But as soon as things open up again, it would rapidly expand. Only by testing aggressively, identifying networks of transmission around confirmed cases, and instituting targeted quarantines and protective measures at a more granular level, can further networks of transmission be intercepted. By doing so, you remove only those who are likely to be infected until they are deemed clear of the virus.
Institutional sclerosis prevented the rollout of contact tracing at the early stage when it could have worked. One of the major barriers was a poor delineation of responsibility. State public health agencies could not act because the FDA limited their independent authority. The FDA delayed in approving private tests for state agencies and until mid-March mandated that the CDC confirm all tests. The FDA’s reliance on the CDC in turn caused problems due to the CDC’s conflict with the White House, which likely resulted from the CDC’s adoption of the vague response language of the WHO. Afterwards, coordination failures between national governments and their public health bodies—both in the U.S. and other countries—prevented them from producing the necessary medical supply stocks, which only intensified our current crisis.
As governments start testing ways to end the lockdowns across North America, there seems to be little indication of a strategy—short of a vaccine or herd immunity—for ensuring that we permanently move past the draconian measures initially put in place to limit the spread of COVID-19. The risk of a spike, or a return of the virus next year, will limit the willingness of many people to return to work and normal life. Lockdown for the entirety of the 12-18 month timeline it takes to develop and test a vaccine isn’t viable. While the cancellation of large gatherings and the encouragement of safe distancing measures are tolerable, the scale of lockdowns currently in place has led to painful social and economic upheaval.
Even before tests were made, there were limited national efforts to identify potential cases. In many developed countries outside of East Asia, the response at the border was weak. Temperature scans at airports were slow to roll out in the United States, while India and nations across Africa made it an early priority. In mid-February, The Lancet, one of the world’s leading medical journals, published a commentary labeling countries who imposed travel restrictions as violating international law for imposing health measures “not supported by science or WHO.” At the end of February, the WHO doubled down on its recommendations against travel restrictions, and many nations mirrored its stance. The countries with the greatest capacity and expertise to respond also deferred the most to the international order.
Closing borders with countries or other jurisdictions where the outbreak has already escaped control applies the logic of contact tracing and quarantine to the geopolitical level. China shut internal borders with Hubei, and most countries eventually implemented some kind of border restrictions—although mostly with exceptions for citizens and essential trade.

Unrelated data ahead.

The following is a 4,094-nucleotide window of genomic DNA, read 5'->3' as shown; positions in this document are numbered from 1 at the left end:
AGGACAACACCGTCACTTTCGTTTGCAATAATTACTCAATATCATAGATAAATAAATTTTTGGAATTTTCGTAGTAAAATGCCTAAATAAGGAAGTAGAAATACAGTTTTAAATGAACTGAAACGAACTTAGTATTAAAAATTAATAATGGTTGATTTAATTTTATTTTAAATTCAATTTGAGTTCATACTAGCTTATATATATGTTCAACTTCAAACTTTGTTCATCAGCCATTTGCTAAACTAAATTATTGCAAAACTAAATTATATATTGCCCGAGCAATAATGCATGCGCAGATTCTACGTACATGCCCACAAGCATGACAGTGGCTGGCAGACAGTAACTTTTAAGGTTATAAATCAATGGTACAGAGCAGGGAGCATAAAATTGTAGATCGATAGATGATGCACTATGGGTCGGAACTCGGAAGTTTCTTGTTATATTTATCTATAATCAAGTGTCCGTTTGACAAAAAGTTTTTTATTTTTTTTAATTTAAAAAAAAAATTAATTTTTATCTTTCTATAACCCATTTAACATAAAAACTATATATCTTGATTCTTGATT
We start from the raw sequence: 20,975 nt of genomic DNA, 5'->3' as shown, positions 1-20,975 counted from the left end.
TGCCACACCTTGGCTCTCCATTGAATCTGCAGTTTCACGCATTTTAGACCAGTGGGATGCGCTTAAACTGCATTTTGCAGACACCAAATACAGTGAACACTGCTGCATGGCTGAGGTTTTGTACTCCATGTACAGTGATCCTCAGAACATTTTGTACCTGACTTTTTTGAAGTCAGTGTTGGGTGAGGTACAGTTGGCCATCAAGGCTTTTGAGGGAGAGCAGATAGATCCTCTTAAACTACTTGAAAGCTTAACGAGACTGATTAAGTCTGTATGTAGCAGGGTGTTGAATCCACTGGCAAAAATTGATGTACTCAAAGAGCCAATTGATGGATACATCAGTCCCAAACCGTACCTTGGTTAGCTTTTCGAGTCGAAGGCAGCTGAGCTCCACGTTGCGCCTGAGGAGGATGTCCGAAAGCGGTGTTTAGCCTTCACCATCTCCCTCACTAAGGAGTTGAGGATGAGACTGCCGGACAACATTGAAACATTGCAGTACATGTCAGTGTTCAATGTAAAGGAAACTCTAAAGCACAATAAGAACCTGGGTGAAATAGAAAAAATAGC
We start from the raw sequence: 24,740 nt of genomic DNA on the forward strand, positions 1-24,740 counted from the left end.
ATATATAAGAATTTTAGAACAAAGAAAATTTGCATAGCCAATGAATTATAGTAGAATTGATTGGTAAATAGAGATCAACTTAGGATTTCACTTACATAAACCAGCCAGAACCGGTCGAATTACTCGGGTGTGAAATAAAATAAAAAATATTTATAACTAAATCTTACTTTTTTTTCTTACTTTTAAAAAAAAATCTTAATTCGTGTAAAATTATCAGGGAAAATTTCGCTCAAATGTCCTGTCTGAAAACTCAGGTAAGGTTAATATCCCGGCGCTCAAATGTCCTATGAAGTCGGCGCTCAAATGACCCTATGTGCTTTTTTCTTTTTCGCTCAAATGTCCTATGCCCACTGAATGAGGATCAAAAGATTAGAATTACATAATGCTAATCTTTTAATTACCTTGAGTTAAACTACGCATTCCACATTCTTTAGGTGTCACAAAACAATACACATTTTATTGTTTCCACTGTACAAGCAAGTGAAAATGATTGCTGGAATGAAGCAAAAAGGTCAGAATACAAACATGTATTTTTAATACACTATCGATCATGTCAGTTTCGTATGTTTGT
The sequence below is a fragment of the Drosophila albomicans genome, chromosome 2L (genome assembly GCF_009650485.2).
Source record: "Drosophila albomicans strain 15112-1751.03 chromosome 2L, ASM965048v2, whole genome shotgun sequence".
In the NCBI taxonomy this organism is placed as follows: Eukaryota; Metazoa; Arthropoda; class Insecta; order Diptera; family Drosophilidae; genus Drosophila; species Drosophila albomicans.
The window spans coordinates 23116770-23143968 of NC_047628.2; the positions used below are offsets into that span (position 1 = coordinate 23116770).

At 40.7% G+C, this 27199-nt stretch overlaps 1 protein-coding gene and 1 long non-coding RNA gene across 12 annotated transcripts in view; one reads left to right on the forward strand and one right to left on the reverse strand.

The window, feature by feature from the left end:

Building new tools for preparation would fail without a clearer remit for public health agencies, including in the U.S. The world had over a decade of warning about the risks of bat-borne coronaviruses, yet public health agencies shrugged their shoulders when the time came for them to act. This cannot be blamed on bad data. Despite the unreliable information released by China about the outbreak in Wuhan, epidemiological tools, such as the infectious disease tracker built by BlueDot, sounded the alarm that something was going awry.
And yet, Western countries didn’t do much until the threat of the virus became a domestic reality. Even after Iran and South Korea experienced outbreaks, North American policymakers largely demurred until Italy’s outbreak proved uncontainable. Even with abundant information, there was a failure of coordination between organizations that had valuable data on the nature and spread of COVID-19.
Some nations acted quickly and did not go down the route of widespread lockdown, in contrast to North America and much of Europe. Sharpened by their experiences with SARS, Singapore, Hong Kong, and Taiwan leaped into action in mid-January, aware of just how close the epicenter of the outbreak was. They instituted an array of travel restrictions, contact tracing, and mandatory quarantines of those suspected to be infected. These efforts proved invaluable.
East Asian nations not only learned from past outbreaks about what tools were needed to help control outbreaks, but also how they should be used. These tools, from influenza-like illness trackers to telecommunications-based contract tracing, exist everywhere. But few are able to use them to their fullest extent. Surviving an epidemic does not mean all the right lessons will be internalized. In 2003, Toronto experienced the worst outbreak of SARS outside of Asia, killing dozens and causing over a billion dollars in economic damage. Recognized as a “dress rehearsal” for the next pandemic, the SARS postmortem report noted the failure of Canada’s largest province to coordinate the mobilization of testing capacity beyond state-run labs. But the province stumbled again during the COVID pandemic on testing and other basic measures.